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CSIRO has contributed to surprising discoveries in climate science. Pictured here is the research ship RV Investigator. AAP Image/University of Tasmania

CSIRO cuts to climate science are against the public good

CSIRO (the Commonwealth Scientific and Industrial Research Organisation) is facing another round of job losses to basic public research, with the news that the organisation is making deep staffing cuts to areas such as Oceans and Atmosphere and Land and Water. Internally, there are signals that Oceans and Atmosphere will be cut substantially, amid 350 job losses over two years across the organisation.

In a letter to staff, CSIRO chief executive Larry Marshall said:

CSIRO pioneered climate research … But we cannot rest on our laurels as that is the path to mediocrity. Our climate models are among the best in the world and our measurements honed those models to prove global climate change. That question has been answered, and the new question is what do we do about it, and how can we find solutions for the climate we will be living with?

This letter reveals a lack of insight about what climate models are for and how they can be used. Their job was not to “prove” that the climate was likely to change and that we had to respond. Their main role is to understand how the climate system works and then to use that knowledge to manage risk, make decisions and improve productivity.

Of course the question of whether humans are changing the climate has been unequivocally answered in the affirmative. But that doesn’t mean there aren’t plenty more questions to answer. After the federal government was so widely criticised under Tony Abbott for frequently calling climate science into question, it is ironic now to make those same climatologists redundant on the basis that their work is done and dusted.

Expect the unexpected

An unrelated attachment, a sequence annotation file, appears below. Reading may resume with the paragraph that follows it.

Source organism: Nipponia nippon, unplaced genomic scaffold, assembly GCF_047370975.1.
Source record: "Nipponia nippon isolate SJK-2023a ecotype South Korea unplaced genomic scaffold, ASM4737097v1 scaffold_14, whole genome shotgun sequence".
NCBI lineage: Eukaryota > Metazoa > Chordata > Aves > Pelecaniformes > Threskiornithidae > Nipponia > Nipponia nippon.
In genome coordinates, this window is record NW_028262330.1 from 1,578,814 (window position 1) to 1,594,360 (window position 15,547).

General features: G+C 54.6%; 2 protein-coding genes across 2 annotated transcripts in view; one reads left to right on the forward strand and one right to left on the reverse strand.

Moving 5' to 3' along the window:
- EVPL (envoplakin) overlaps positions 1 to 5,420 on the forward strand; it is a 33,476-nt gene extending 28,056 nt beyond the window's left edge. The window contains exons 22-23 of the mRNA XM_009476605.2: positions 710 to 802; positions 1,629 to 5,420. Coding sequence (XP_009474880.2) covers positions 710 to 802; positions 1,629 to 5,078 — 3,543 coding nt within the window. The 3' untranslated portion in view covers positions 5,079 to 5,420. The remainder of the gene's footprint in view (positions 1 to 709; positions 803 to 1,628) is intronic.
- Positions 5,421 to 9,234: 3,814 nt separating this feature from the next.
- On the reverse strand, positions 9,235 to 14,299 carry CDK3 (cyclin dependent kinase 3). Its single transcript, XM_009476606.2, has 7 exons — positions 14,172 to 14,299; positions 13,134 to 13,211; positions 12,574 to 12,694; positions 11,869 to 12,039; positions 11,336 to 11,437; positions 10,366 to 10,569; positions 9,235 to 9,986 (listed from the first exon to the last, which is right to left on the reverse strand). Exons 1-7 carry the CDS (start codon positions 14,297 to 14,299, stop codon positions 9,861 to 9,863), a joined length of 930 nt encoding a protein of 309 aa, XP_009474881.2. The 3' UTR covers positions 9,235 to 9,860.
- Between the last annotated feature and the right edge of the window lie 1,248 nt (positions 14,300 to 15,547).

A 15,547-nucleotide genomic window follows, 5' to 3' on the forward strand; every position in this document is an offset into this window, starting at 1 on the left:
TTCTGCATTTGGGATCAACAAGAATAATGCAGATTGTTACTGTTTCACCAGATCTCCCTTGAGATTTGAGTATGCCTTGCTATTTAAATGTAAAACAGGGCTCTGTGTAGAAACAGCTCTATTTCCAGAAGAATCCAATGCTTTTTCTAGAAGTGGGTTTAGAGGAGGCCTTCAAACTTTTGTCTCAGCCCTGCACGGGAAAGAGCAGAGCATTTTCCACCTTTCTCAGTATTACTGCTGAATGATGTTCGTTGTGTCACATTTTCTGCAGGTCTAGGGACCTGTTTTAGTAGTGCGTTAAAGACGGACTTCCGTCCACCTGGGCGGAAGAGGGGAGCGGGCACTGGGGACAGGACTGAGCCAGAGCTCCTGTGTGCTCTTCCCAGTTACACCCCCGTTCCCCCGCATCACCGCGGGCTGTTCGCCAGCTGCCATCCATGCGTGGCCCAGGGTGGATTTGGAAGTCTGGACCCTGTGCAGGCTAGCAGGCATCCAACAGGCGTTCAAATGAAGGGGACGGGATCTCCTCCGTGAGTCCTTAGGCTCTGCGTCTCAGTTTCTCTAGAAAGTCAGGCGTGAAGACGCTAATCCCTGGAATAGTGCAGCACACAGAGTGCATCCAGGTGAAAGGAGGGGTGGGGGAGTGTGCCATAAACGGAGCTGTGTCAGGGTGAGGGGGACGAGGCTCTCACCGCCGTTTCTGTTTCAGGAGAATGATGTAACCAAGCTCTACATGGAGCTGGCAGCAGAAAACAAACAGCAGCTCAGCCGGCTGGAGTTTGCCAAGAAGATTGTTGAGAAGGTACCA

One thing we know about climate change is that the unexpected will occur and while we try to minimise that through better science, at times we will be surprised.

So how do we make sure we do better next time? Recent examples of useful outputs from the CSIRO climate research program include:

The floods of 2011 were more severe than we expected they might be, following on the heels of a record-breaking drought. Both events contained a climate change signal. Groundbreaking research from Wenju Cai and his colleagues at CSIRO have given us a much better idea of how the Pacific and Indian Oceans combine under climate change to intensify extreme events.

Fire danger in southeastern Australia is higher than projected a decade ago for 2030 to 2050. Now we need to understand why the fire danger is higher than expected and where it might lead, especially if climate will change the way vegetation responds to fire.

CSIRO research has highlighted the role of the Southern Ocean as a carbon sink, and in combining with other oceans to influence our weather, not least its substantial role in producing the rainfall that sustains production in the wheat belt.

CSIRO recently provided a comprehensive set of projections of Australia’s future climate based on the latest climate modelling and related science, tailored for a broad range of uses.

CSIRO has long been a global leader in projecting climate at the regional scale and presenting the information in a form that suits decision makers, and thus Australia has been very well served in this vital input into national adaptation and mitigation planning.

There is little doubt that the funds invested in climate research to date, not to mention land and water research, have been returned many times over in higher production, avoided costs and healthier people and environments.

Australian climate research has a global reputation for punching above its weight. To think that it can be cut and to expect that Australia would be better off for it, shows a radical misunderstanding of what public good research is, and what it can do.

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